Tottenham boss Mauricio Pochettino has questioned the Premier League’s decision to start the season a week before the rest of Europe following the World Cup.
The Argentine manager is adamant that top-flight officials should have delayed the start of the campaign by a week, in order to give those who starred in Russia extra recovery time after the World Cup – according to The Evening Standard.
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It’s particularly poignant for the Argentine coach and his squad given Spurs had nine players on show at the semi-final stage in Russia this summer which in turn means that the majority of the team’s star names remain on holiday following the tournament’s conclusion.
Perhaps the most concerning part is that England striker and Tottenham talisman Harry Kane is unlikely to join up with the squad until August 7, just five days before their opening game of the Premier League season against Newcastle, which is far from ideal to get him up to speed and match fit.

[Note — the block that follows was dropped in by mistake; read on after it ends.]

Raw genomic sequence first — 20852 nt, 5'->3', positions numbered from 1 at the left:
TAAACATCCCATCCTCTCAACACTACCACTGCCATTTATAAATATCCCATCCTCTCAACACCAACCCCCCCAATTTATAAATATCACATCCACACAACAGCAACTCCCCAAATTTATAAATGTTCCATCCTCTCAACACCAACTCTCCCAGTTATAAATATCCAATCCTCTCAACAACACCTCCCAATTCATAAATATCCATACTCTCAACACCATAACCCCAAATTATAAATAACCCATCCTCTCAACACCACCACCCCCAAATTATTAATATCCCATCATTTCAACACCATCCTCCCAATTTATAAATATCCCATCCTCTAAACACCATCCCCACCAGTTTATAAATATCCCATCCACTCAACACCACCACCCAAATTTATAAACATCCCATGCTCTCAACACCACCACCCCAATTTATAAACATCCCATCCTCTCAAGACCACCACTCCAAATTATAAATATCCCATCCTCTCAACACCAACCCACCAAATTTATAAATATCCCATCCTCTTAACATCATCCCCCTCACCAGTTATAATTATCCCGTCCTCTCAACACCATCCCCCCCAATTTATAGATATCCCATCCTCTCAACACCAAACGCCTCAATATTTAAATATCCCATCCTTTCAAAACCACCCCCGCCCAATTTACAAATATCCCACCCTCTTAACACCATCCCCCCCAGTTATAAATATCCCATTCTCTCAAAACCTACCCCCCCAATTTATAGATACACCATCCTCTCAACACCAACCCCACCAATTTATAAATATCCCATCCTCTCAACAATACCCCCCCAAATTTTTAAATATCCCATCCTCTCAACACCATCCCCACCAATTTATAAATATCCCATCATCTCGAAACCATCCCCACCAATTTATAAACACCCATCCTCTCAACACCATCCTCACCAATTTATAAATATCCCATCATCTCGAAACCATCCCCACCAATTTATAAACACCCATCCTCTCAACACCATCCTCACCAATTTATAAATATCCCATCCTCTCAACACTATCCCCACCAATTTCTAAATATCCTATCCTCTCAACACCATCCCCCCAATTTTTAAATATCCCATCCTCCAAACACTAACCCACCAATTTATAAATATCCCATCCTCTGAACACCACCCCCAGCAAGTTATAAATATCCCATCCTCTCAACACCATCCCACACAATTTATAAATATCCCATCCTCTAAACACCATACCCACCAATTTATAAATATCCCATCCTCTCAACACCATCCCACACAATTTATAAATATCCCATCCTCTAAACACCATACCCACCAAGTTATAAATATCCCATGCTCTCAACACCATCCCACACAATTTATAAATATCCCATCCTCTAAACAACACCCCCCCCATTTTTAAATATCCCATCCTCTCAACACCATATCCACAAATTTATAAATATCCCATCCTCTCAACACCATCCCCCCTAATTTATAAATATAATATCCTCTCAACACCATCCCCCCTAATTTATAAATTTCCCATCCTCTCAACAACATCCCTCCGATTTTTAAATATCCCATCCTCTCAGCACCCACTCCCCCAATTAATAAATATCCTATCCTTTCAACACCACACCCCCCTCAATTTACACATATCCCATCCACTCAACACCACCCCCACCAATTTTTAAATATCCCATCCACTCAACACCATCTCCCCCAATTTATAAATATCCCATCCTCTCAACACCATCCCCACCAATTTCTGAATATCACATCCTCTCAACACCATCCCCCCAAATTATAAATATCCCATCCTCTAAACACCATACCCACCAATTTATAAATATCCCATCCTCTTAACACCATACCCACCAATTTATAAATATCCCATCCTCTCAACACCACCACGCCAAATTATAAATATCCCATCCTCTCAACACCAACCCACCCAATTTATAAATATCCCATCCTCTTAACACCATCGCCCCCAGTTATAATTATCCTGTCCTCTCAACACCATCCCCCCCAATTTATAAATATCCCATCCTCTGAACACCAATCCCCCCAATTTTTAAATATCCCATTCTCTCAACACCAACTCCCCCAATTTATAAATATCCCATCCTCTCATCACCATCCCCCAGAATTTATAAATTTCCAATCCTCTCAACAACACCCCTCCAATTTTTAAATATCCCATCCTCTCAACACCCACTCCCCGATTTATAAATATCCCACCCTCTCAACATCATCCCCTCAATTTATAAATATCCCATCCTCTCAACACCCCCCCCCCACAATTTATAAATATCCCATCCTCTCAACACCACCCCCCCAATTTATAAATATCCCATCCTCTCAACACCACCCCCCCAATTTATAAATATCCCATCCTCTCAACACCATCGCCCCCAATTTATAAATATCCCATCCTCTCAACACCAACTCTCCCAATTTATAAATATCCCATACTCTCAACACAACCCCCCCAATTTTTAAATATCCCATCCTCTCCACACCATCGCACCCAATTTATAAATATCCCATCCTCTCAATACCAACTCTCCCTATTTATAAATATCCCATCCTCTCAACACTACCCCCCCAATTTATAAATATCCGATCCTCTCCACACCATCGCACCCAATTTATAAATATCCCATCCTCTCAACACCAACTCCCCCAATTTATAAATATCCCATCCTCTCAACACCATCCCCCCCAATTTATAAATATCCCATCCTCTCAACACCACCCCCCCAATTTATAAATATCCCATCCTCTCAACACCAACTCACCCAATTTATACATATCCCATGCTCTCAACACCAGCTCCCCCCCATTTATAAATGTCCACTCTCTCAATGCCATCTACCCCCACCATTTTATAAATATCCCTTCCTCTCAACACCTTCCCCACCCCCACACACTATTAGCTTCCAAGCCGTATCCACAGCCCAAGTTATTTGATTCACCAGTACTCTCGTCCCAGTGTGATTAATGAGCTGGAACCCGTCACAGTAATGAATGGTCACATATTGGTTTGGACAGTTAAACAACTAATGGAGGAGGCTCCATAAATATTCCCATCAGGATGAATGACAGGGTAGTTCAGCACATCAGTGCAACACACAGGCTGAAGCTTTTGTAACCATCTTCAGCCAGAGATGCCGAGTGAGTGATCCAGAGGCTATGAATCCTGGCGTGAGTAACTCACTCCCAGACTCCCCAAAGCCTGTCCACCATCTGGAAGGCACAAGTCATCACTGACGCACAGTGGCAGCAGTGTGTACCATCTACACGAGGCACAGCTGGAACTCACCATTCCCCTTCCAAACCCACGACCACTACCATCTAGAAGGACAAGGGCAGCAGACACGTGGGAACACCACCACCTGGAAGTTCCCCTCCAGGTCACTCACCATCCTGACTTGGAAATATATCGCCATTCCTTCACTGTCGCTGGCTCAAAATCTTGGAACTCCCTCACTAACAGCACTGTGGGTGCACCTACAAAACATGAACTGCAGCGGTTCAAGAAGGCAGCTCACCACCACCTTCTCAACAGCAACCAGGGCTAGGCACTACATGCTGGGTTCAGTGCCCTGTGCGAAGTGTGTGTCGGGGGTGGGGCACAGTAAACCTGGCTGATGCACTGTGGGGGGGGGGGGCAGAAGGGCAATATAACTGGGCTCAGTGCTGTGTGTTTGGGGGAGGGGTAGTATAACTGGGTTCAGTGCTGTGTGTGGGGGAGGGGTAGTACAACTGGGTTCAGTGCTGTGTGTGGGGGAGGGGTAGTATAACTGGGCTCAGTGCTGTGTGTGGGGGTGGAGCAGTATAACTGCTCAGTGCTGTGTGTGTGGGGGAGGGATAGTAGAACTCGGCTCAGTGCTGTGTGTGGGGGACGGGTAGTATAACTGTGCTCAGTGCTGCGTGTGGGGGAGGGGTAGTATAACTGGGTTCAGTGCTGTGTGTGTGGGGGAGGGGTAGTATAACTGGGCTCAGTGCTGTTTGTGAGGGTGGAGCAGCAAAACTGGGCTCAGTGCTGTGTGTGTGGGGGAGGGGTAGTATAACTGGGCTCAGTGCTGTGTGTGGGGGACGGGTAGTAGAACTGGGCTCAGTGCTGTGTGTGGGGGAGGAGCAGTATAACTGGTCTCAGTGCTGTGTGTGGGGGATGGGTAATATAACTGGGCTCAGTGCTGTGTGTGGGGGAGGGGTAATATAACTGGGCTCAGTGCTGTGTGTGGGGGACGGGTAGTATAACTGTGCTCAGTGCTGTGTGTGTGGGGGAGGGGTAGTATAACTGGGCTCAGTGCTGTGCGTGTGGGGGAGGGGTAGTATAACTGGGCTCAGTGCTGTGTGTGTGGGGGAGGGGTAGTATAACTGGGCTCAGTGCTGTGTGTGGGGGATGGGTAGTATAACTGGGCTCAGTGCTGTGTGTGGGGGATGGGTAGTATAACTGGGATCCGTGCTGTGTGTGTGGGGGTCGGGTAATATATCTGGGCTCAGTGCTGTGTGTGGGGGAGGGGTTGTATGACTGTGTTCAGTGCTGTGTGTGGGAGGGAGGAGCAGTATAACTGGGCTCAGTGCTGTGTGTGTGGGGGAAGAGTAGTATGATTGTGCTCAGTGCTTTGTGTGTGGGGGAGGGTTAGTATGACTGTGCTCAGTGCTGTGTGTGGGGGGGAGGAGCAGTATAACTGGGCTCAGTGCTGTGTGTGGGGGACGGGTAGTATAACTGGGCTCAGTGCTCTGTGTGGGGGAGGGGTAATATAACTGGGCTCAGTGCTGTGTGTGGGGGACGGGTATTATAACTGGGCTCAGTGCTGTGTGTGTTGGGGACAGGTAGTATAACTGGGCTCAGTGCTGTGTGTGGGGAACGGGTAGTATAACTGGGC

“The players need to rest, the players need a period to recover after more than 10 months’ competition.” Pochettino said, as reported by The Evening Standard.
“I’m not going to complain about them having that. I completely understand that they need 20 or 21 days to be away from football. But of course that is a massive disadvantage because to prepare the season in that way will be tough for them and us.
“But I need to adapt to what the Premier League propose. We cannot delete the start of the season. We start earlier than other leagues and countries. There’s nothing I can do. I think all the clubs are going to be in a similar condition — some with more problems than others. That is the reality and we cannot change it.”
In his defence, Pochettino does make a valid point. There will be a balancing act between ensuring that his star men get adequate rest and avoid the risk of injuries on their return against needing them to spearhead their pursuit of a strong start to the season.
Starting the new campaign a week later, in line with the other major European leagues, could have been beneficial for Spurs and their Premier League rivals.